IP Australia have dismissed a trade mark opposition[1] by the Scotch Whisky Association against a trade mark for CLYDE RIVER in class 33 (alcoholic products). The trade mark application was filed by a self-represented trade mark applicant who did not participate in the opposition.

The Scotch Whisky Association raised as grounds of opposition, section 41 (trade mark not distinguishing of applicant’s goods or services), section 42 (contrary to law) and section 43 (trade mark likely to deceive or cause confusion).

The delegate was not persuaded on the section 41 ground noting that:

  • A geographic name is not automatically unregistrable;
  • the Opponent’s evidence detailing the use of the place name River Clyde/Clyde River at fourteen locations around the world was not persuasive. “none of these locales enjoy the iconic reputation, geographic size or population density of places such as ‘Michigan’ or ‘Colorado’”; and
  • while it is possible the use of a geographic place name could lead to confusion, there was no evidence to show that this is likely. The evidence did not establish “that a rural estuary on the NSW far south coast is likely to become a center of production or distribution for the class of goods in the application. “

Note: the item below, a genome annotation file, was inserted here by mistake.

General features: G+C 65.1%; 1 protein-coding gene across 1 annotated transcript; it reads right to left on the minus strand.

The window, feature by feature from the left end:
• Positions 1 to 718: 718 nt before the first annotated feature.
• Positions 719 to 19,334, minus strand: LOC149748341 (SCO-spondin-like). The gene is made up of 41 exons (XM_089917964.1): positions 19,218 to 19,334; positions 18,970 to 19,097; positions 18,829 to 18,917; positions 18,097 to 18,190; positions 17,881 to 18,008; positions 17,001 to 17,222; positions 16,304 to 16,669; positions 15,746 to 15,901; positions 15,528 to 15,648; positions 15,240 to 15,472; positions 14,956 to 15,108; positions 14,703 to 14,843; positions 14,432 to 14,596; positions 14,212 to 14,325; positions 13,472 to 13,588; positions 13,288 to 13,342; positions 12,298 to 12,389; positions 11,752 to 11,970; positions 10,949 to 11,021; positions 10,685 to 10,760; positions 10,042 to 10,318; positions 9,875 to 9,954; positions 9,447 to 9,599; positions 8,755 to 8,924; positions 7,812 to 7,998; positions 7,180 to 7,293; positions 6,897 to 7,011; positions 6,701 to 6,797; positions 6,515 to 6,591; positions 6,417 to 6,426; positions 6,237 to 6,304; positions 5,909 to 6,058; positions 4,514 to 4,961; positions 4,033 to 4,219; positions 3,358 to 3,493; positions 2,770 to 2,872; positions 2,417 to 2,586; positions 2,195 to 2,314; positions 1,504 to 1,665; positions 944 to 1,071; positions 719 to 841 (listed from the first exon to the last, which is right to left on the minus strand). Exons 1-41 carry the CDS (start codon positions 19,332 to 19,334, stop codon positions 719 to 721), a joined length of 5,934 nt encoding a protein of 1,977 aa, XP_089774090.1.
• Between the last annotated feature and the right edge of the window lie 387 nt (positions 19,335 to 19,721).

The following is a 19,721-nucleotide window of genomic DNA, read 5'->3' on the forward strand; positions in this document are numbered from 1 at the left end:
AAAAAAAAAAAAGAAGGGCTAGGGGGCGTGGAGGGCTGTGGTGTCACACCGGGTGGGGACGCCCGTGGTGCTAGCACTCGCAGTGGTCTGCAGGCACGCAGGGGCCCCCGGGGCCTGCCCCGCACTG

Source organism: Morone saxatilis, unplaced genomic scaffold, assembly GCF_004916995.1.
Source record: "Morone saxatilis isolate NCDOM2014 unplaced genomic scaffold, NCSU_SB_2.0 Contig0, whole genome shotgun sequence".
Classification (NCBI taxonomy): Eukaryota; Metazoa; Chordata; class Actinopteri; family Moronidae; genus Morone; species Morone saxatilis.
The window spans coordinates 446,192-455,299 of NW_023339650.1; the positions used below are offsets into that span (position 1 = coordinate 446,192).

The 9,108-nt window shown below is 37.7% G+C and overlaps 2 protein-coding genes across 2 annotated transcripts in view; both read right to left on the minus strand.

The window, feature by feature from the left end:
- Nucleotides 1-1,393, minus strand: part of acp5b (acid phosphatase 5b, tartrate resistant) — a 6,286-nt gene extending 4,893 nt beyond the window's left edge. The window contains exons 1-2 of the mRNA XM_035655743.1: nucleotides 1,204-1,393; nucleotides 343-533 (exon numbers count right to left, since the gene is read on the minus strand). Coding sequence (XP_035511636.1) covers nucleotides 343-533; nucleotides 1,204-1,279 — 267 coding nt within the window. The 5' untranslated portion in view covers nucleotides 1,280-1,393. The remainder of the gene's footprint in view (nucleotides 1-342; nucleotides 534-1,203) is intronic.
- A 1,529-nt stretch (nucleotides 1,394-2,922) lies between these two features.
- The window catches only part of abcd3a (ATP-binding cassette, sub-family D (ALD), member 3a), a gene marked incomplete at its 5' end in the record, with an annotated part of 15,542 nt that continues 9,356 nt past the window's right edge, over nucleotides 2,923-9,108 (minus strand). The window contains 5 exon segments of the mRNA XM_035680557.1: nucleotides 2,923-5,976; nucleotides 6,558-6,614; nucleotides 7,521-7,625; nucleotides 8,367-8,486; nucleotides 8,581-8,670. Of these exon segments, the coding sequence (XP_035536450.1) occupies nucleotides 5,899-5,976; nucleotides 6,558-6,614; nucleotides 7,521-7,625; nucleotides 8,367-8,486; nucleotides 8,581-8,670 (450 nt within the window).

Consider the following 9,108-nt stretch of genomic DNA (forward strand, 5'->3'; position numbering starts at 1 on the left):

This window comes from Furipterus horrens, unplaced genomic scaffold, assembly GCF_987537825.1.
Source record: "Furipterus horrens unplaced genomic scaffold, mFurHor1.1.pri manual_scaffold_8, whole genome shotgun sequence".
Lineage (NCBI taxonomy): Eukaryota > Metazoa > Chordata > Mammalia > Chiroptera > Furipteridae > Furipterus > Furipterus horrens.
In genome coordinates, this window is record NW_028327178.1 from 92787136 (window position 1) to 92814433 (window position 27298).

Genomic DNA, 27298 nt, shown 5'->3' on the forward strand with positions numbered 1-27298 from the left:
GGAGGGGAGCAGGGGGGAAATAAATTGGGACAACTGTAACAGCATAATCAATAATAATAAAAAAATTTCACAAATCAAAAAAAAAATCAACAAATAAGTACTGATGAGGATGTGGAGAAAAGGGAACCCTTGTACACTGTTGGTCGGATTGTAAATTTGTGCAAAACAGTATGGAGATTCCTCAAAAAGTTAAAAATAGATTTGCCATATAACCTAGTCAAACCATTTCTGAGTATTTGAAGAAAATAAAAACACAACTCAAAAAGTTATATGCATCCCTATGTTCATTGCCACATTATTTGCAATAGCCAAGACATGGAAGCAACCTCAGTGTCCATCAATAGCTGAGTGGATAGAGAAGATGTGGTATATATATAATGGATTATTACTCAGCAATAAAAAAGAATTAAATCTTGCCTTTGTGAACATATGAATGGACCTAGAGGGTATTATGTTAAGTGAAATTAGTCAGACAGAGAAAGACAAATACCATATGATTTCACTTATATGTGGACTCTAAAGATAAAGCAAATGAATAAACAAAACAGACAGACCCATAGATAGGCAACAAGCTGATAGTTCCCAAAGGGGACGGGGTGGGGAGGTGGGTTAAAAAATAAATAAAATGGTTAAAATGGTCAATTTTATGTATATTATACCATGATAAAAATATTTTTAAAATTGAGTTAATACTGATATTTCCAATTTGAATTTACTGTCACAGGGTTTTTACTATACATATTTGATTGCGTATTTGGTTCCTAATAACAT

As to section 42, the delegate found that there was no evidence that the trademark Applicant would not comply with requirements regarding sale of alcohol or labelling or Geographical Indications, or use of a certification trademark (i.e. use of the certification trademark for Scotch Whisky).

Finally, in rejecting the section 43 ground, the Delegate noted:

  • “‘Stalinskaya’ for Romanian vodka was permitted to be registered by the Federal Court on the basis that it is not uncommon that a trader would choose a trademark which would ‘connote an idea of Russianness’.”
  • “….it does not correlate that for example a whisky trader would equally wish to connote an idea of Scottishness. Whisky is also produced in Ireland, Japan, America …. “
  • “Whisky is associated with Scotland, but the protection afforded by the certification mark does not monopolise all Scottish sounding words.” The delegate noting that Geographical Indications are available to avoid this scenario arising in these types of disputes.

The delegate also rejected the opponent’s submissions that the trade mark applicant’s mark is clearly evocative of Scotland, the delegate observing that Australians are highly accustomed to seeing words that could be thought of as Scottish, for example ‘Perth’.